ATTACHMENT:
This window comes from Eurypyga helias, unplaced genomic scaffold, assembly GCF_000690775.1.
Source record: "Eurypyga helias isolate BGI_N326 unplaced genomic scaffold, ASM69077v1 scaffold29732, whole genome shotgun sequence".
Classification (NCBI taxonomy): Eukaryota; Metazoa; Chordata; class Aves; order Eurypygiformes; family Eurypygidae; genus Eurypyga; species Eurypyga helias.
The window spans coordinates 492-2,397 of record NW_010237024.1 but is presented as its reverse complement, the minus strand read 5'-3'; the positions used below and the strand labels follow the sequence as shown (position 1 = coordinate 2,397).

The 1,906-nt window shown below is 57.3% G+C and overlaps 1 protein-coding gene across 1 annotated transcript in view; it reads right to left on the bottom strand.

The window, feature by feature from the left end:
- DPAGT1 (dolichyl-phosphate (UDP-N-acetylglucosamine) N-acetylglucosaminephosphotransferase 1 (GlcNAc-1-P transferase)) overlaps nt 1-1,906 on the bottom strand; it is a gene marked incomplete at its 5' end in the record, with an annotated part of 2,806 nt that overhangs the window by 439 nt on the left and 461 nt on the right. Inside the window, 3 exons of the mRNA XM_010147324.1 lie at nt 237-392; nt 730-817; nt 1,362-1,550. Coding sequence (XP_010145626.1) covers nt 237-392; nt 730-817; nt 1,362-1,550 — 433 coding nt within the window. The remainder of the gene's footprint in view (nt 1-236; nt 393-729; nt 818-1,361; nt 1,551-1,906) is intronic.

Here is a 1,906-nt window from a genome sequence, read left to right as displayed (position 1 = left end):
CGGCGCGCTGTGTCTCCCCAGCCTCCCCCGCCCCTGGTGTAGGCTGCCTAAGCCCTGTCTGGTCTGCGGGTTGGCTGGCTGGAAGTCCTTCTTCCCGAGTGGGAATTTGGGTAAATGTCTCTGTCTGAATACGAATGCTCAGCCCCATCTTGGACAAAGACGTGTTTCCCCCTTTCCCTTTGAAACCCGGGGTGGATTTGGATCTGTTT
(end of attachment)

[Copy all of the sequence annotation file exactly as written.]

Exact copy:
This window comes from Eurypyga helias, unplaced genomic scaffold, assembly GCF_000690775.1.
Source record: "Eurypyga helias isolate BGI_N326 unplaced genomic scaffold, ASM69077v1 scaffold29732, whole genome shotgun sequence".
Classification (NCBI taxonomy): Eukaryota; Metazoa; Chordata; class Aves; order Eurypygiformes; family Eurypygidae; genus Eurypyga; species Eurypyga helias.
The window spans coordinates 492-2,397 of record NW_010237024.1 but is presented as its reverse complement, the minus strand read 5'-3'; the positions used below and the strand labels follow the sequence as shown (position 1 = coordinate 2,397).

The 1,906-nt window shown below is 57.3% G+C and overlaps 1 protein-coding gene across 1 annotated transcript in view; it reads right to left on the bottom strand.

The window, feature by feature from the left end:
- DPAGT1 (dolichyl-phosphate (UDP-N-acetylglucosamine) N-acetylglucosaminephosphotransferase 1 (GlcNAc-1-P transferase)) overlaps nt 1-1,906 on the bottom strand; it is a gene marked incomplete at its 5' end in the record, with an annotated part of 2,806 nt that overhangs the window by 439 nt on the left and 461 nt on the right. Inside the window, 3 exons of the mRNA XM_010147324.1 lie at nt 237-392; nt 730-817; nt 1,362-1,550. Coding sequence (XP_010145626.1) covers nt 237-392; nt 730-817; nt 1,362-1,550 — 433 coding nt within the window. The remainder of the gene's footprint in view (nt 1-236; nt 393-729; nt 818-1,361; nt 1,551-1,906) is intronic.

Here is a 1,906-nt window from a genome sequence, read left to right as displayed (position 1 = left end):
CGGCGCGCTGTGTCTCCCCAGCCTCCCCCGCCCCTGGTGTAGGCTGCCTAAGCCCTGTCTGGTCTGCGGGTTGGCTGGCTGGAAGTCCTTCTTCCCGAGTGGGAATTTGGGTAAATGTCTCTGTCTGAATACGAATGCTCAGCCCCATCTTGGACAAAGACGTGTTTCCCCCTTTCCCTTTGAAACCCGGGGTGGATTTGGATCTGTTT